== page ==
Circling in the air above the city of Glasgow, Scotland before landing, I was surprised at how much the surrounding countryside reminded me of Western New York. Clusters of houses sit here and there against a background of gently rolling, green hills. From the air, the landscape outside of the city looks mostly like farmland; just like the areas surrounding Buffalo, New York. As it was winter, there was a low cloud deck and a constant drizzle was falling. Everything looked cold, wet and not the least bit exotic.
From the sky I could see tiny cars racing down streets between the various clusters of buildings below, and something about this particular detail was a sure the tip-off that I was not in the US. First of all, round-a-bouts punctuate the roadways. This is something quite rare in the US where they would probably be considered an impediment to our freedom to get from point A to point B in the shortest, most efficient period of time. Secondly, the cars were all traveling on left side of the street; the “wrong” side from an American perspective.
I was not in the US. I was touching down in Glasgow, Scotland. This was the birthplace of my mother. It was where my mother met and married my father. It was where my sister was born. It was a place that I visited regularly as a child, but which always felt foreign, exotic and somewhat antiquated to me. It was a place that my parents referred to as “the old country.” Now that my parents are both dead and gone I have, bit by bit, developed a desire to understand this place better. This “old country” is now something new to me.
When I was a kid, I did not understand the fascination that some of my peers had with foreign countries and cultures. It struck me as weird and even a bit embarrassing. We were Americans, after all. We lived in a “melting pot” where our differences were supposed to be distilled away and we were meant to focus on how we were similar, not different from others. Perhaps this was an attitude encouraged by the fact that my parents were immigrants who were chronically aware of how much they stood out and were different from those that we lived alongside.
My mother spoke with an accent that marked her as Scottish, and my father spoke with a heavy Polish accent. As a kid, I was aware of the discomfort some people had around my father. I often got the feeling that they were scared of him, and that they thought he was an unrefined brute . My father was a gardener, and when we moved into a nice, upper-middle class California neighborhood when I was about 7 years old, some of our neighbors were quite puzzled as to how a manual laborer could afford to live side-by-side doctors, dentists, lawyers and other professionals. I presume that this arrogance bothered my dad, but it was my mother who was most vocal about her annoyance.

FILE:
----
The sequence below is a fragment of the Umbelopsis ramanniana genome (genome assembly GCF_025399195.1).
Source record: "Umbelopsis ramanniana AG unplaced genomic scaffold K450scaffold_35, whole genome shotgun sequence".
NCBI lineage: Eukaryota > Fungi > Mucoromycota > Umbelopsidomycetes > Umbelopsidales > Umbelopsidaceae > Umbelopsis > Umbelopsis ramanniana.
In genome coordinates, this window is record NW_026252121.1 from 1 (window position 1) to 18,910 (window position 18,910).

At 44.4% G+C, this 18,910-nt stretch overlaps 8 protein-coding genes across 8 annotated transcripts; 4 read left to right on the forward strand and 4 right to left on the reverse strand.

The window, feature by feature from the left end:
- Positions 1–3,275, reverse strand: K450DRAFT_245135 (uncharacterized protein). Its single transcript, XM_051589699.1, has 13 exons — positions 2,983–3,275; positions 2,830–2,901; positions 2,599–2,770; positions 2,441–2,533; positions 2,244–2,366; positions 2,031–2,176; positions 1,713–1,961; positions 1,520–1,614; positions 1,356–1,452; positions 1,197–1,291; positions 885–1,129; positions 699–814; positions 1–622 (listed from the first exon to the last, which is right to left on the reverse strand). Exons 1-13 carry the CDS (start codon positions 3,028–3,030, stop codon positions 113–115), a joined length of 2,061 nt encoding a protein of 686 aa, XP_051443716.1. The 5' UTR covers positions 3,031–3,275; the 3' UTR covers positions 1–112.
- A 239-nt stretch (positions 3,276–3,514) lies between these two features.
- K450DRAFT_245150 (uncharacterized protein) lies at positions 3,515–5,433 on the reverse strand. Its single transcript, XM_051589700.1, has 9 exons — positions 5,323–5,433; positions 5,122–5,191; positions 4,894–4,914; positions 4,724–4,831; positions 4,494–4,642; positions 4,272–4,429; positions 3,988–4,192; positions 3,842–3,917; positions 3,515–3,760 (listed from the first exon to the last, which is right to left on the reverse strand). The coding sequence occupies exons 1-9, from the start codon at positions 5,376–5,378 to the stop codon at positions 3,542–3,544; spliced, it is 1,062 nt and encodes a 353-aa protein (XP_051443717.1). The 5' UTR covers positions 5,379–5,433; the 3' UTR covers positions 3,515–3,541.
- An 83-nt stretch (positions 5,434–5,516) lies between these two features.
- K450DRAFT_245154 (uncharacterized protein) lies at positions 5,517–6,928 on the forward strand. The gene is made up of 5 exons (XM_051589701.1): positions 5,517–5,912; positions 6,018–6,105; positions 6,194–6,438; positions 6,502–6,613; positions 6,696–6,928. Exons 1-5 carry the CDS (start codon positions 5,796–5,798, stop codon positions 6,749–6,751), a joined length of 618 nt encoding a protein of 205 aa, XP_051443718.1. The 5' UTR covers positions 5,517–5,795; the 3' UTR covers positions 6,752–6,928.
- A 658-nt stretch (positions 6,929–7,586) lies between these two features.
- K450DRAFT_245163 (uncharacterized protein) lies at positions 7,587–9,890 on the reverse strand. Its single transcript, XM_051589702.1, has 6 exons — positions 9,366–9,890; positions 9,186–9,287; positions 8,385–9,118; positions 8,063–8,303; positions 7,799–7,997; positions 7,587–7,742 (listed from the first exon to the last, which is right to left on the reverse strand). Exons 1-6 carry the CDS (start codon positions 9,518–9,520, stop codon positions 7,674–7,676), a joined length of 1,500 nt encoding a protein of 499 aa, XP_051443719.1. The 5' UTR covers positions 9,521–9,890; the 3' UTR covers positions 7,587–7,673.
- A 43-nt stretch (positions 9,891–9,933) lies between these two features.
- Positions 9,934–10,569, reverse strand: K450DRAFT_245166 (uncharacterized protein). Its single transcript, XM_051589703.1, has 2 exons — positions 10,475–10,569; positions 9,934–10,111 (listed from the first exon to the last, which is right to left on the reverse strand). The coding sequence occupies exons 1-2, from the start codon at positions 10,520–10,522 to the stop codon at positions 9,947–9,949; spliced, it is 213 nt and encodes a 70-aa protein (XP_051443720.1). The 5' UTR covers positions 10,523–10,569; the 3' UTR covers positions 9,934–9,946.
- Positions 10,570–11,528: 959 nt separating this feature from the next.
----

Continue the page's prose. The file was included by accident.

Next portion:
My mother got along well with most of the neighbors, but the veneer of civility was thin. During the first Gulf War, when I was serving in the Army and my mother was afraid I might be mobilized, she got into a verbal altercation with a pro-war neighbor in the supermarket who finally yelled at her, “Go back to wherever it is you came from!” Even after spending the largest part of her life in America, her accent gave her away. She was different, and that meant she couldn’t fully be trusted.
So maybe it was this type of experience, and the fact that my parents left the “old country,” thus rejecting it, that encouraged me to avoid too much fascination with non-American places and people. I’m sure it is more complicated than just that; but I’m just as certain this describes at least part of the dynamic that played a role in the development of my psychology. Nonetheless, up to the present day, lying behind all of this manifest indifference to other cultures there has also always been something else lurking: a longing to understand how I came to be me, and to understand how far back I can trace the influences that have contributed to my own obsessions, quirks and preoccupations.
My first inkling that Scotland was a good starting point for exploration of this sort occurred to me when, about 6 years ago, I traveled with my mother back to Glasgow. It was her last trip home before her death a few years later, and as we wandered the city, she pointed out the places where significant events in her life had occured. She showed me where she attended the “School of Domestic Sciences” and where she held her first job after graduating. We saw the hall where she went dancing on the weekends, and the movie theatre where my father took her to see Polish films that she could not understand. She showed me where my father lived before they met and we drove past “Rottenrow,” the hospital where my sister was born. (To this day my sister can’t stand the name of that hospital!) We went to my grandfather’s old neighborhood in Possilpark, now a veritable slum populated by rival gangs and drug addicts. We also scrutinized the inscriptions on a monument dedicated to WWI war casualties, looking for my grandfather’s name. Family mythology had it that my grandfather had been mistaken for dead after being hit with mustard gas and that his name had ended up here. As it turns out, like so many family tales, this was not true. My grandfather was hit with mustard gas, his face horribly burned and disfigured, but his name does not appear inscribed on the memorial.
The experience of traveling with my mother sparked a realization in me. This “old country” was still a part of my mother, and thus it was also a part of me. There was too much family history here for me to make a clean break. So when my sabbatical leave was granted this year, I proposed a line of research that would not only be academically interesting, but one that would afford me the opportunity to spend some time in Scotland – and Glasgow in particular – in order to get in touch with the culture of the place, and hopefully to understand myself a bit better in the process.
More to come…